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I have the opportunity to work with a large number of sales teams and to see what makes for highly successful ones and ones that struggle.  In my experience the #1 determining factor in sales team success is whether the company has the right sales people on board or not.  There are 10’s, if not 100’s, of different sales jobs in the market and like numbers of different types of sales people fit those jobs.

Clear Deliverables Are Crucial

A key element in getting the right person in the right sales job is getting very clear on what the sales person must deliver in order to be successful.  Most companies have job descriptions in place and may use them as part of their hiring process. The challenge with most job descriptions is that the documents are lengthy and list a large number of “deliverables.”  So, there is a lack of clarity about exactly what the company needs to look for when hiring and evaluating sales people.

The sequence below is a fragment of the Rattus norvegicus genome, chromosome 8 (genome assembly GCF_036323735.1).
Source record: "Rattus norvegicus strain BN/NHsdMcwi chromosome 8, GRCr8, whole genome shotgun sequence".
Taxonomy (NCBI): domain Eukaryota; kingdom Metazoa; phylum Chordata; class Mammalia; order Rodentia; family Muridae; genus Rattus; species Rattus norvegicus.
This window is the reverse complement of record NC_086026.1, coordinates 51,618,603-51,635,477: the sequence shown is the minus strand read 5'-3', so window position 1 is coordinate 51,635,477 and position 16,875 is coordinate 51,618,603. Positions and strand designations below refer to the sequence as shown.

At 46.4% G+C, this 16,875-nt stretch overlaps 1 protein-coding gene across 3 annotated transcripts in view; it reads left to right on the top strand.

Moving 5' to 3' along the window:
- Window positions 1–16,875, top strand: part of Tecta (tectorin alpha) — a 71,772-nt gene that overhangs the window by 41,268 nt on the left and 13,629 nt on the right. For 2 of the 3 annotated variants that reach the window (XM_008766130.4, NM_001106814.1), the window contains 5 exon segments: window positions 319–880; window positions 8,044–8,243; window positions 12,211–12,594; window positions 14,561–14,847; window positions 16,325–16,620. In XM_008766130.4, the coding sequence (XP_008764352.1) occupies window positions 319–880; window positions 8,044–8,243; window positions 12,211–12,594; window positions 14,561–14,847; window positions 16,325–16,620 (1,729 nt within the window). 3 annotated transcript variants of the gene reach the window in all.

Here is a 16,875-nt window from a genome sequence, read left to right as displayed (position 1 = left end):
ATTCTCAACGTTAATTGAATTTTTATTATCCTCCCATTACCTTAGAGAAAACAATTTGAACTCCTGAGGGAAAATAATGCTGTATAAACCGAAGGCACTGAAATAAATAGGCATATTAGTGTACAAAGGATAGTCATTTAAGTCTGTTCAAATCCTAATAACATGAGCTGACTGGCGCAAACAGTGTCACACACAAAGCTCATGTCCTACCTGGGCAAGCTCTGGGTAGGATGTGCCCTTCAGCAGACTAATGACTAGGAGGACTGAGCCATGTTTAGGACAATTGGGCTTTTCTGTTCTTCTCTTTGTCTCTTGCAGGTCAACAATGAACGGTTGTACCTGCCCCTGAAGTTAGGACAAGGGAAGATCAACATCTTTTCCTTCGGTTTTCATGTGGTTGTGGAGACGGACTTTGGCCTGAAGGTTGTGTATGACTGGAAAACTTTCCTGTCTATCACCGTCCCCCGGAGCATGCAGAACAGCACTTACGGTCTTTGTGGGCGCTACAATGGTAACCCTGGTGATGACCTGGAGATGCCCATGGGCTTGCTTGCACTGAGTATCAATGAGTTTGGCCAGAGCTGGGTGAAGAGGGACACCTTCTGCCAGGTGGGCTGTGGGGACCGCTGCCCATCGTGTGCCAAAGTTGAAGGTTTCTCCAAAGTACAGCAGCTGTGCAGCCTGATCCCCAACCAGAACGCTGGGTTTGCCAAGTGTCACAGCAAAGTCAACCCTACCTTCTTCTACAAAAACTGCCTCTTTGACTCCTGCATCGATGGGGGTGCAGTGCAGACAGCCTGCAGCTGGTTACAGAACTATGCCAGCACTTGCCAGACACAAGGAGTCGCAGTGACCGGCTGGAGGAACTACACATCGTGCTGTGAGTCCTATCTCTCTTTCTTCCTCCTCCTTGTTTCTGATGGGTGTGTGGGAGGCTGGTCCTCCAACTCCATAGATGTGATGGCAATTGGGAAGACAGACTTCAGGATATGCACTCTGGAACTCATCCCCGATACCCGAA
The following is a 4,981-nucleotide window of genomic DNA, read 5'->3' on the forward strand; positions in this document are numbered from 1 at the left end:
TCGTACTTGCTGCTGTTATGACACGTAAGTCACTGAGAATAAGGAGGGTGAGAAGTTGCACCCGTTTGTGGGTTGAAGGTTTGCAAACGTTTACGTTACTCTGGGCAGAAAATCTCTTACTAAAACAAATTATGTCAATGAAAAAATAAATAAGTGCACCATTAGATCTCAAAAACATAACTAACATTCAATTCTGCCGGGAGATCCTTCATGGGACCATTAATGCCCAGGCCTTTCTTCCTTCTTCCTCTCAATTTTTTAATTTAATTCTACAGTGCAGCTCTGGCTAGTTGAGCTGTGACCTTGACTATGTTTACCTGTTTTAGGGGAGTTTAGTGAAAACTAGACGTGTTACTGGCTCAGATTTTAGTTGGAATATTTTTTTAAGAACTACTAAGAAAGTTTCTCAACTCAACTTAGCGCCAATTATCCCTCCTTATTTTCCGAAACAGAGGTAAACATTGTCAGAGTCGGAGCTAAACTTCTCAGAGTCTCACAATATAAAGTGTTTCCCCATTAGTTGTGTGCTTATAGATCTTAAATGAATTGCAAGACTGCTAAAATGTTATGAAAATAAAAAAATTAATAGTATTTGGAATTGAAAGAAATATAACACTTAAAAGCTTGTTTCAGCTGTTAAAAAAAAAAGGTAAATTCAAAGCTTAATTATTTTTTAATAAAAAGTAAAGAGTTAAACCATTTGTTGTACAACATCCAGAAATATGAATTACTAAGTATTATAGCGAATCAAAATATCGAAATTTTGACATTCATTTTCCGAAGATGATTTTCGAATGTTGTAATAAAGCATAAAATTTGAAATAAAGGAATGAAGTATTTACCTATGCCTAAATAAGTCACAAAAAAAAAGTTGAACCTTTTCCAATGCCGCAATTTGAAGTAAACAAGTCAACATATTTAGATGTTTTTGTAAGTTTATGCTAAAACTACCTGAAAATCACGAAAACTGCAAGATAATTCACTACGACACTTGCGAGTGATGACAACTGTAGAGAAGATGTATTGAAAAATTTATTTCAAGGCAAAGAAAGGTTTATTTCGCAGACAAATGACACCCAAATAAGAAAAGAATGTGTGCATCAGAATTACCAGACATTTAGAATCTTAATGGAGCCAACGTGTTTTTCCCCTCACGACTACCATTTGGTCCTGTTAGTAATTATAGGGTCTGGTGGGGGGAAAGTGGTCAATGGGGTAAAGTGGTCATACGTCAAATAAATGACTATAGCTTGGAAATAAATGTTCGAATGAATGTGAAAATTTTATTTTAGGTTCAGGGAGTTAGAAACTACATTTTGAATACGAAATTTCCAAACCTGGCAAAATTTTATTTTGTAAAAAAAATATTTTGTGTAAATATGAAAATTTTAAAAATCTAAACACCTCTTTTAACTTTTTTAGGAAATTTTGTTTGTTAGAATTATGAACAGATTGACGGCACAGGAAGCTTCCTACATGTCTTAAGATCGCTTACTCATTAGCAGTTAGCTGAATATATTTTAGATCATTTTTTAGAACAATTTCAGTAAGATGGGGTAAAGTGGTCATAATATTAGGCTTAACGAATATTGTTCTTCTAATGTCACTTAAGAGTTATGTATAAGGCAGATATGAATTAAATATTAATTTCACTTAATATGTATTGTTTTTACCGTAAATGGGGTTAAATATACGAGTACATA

Moving Beyond Job Descriptions

I was trained in a different approach termed “Performance Profiles.” A Performance Profiles does not attempt to address all of the HR and legal compliance issues that a full job description should. Rather it is a document that focuses on the top 3 – 5 key deliverables in the job. In other words the 3 ­5 goals a sales person must achieve in the job to meet and exceed target.

An example of the Performance Profile for the sales job at a client follows.